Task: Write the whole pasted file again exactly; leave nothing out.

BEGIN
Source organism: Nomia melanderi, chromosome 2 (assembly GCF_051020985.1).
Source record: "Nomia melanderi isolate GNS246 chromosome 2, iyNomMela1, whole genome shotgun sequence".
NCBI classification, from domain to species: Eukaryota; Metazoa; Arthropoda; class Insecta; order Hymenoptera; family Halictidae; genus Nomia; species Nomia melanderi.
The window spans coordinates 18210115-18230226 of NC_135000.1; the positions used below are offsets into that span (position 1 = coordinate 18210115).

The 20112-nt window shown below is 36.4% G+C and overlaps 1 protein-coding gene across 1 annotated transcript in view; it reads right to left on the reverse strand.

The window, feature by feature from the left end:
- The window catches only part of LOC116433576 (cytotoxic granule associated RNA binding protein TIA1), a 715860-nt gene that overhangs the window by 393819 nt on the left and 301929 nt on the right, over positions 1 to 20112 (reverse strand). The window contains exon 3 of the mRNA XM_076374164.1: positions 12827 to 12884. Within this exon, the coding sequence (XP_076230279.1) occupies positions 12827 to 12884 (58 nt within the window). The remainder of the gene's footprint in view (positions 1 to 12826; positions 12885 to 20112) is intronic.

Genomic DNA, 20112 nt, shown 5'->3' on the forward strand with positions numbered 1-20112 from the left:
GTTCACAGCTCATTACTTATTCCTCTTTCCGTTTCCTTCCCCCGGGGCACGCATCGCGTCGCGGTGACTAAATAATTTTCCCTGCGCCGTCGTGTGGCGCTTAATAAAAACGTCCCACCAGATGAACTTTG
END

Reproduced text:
Source organism: Nomia melanderi, chromosome 2 (assembly GCF_051020985.1).
Source record: "Nomia melanderi isolate GNS246 chromosome 2, iyNomMela1, whole genome shotgun sequence".
NCBI classification, from domain to species: Eukaryota; Metazoa; Arthropoda; class Insecta; order Hymenoptera; family Halictidae; genus Nomia; species Nomia melanderi.
The window spans coordinates 18210115-18230226 of NC_135000.1; the positions used below are offsets into that span (position 1 = coordinate 18210115).

The 20112-nt window shown below is 36.4% G+C and overlaps 1 protein-coding gene across 1 annotated transcript in view; it reads right to left on the reverse strand.

The window, feature by feature from the left end:
- The window catches only part of LOC116433576 (cytotoxic granule associated RNA binding protein TIA1), a 715860-nt gene that overhangs the window by 393819 nt on the left and 301929 nt on the right, over positions 1 to 20112 (reverse strand). The window contains exon 3 of the mRNA XM_076374164.1: positions 12827 to 12884. Within this exon, the coding sequence (XP_076230279.1) occupies positions 12827 to 12884 (58 nt within the window). The remainder of the gene's footprint in view (positions 1 to 12826; positions 12885 to 20112) is intronic.

Genomic DNA, 20112 nt, shown 5'->3' on the forward strand with positions numbered 1-20112 from the left:
GTTCACAGCTCATTACTTATTCCTCTTTCCGTTTCCTTCCCCCGGGGCACGCATCGCGTCGCGGTGACTAAATAATTTTCCCTGCGCCGTCGTGTGGCGCTTAATAAAAACGTCCCACCAGATGAACTTTG